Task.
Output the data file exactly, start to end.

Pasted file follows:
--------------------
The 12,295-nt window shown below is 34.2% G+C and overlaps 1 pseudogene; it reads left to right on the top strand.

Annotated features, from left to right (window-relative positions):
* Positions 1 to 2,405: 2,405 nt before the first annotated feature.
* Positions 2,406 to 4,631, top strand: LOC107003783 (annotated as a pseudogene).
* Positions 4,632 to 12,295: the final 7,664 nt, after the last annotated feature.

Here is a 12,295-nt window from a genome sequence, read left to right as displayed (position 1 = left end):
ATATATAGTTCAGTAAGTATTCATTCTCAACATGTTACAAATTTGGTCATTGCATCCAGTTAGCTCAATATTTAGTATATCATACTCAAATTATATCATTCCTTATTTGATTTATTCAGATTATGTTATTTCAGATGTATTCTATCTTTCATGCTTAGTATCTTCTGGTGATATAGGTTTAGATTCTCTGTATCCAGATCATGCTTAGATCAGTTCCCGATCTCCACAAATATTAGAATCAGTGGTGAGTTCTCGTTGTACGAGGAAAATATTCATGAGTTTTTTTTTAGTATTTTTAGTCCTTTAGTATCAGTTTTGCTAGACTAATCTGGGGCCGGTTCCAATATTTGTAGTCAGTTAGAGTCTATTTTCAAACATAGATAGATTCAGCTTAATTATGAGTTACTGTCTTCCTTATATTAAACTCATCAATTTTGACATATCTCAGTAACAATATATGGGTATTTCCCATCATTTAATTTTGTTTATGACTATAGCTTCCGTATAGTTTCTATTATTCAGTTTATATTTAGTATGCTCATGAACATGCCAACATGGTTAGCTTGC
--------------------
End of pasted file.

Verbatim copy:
The 12,295-nt window shown below is 34.2% G+C and overlaps 1 pseudogene; it reads left to right on the top strand.

Annotated features, from left to right (window-relative positions):
* Positions 1 to 2,405: 2,405 nt before the first annotated feature.
* Positions 2,406 to 4,631, top strand: LOC107003783 (annotated as a pseudogene).
* Positions 4,632 to 12,295: the final 7,664 nt, after the last annotated feature.

Here is a 12,295-nt window from a genome sequence, read left to right as displayed (position 1 = left end):
ATATATAGTTCAGTAAGTATTCATTCTCAACATGTTACAAATTTGGTCATTGCATCCAGTTAGCTCAATATTTAGTATATCATACTCAAATTATATCATTCCTTATTTGATTTATTCAGATTATGTTATTTCAGATGTATTCTATCTTTCATGCTTAGTATCTTCTGGTGATATAGGTTTAGATTCTCTGTATCCAGATCATGCTTAGATCAGTTCCCGATCTCCACAAATATTAGAATCAGTGGTGAGTTCTCGTTGTACGAGGAAAATATTCATGAGTTTTTTTTTAGTATTTTTAGTCCTTTAGTATCAGTTTTGCTAGACTAATCTGGGGCCGGTTCCAATATTTGTAGTCAGTTAGAGTCTATTTTCAAACATAGATAGATTCAGCTTAATTATGAGTTACTGTCTTCCTTATATTAAACTCATCAATTTTGACATATCTCAGTAACAATATATGGGTATTTCCCATCATTTAATTTTGTTTATGACTATAGCTTCCGTATAGTTTCTATTATTCAGTTTATATTTAGTATGCTCATGAACATGCCAACATGGTTAGCTTGC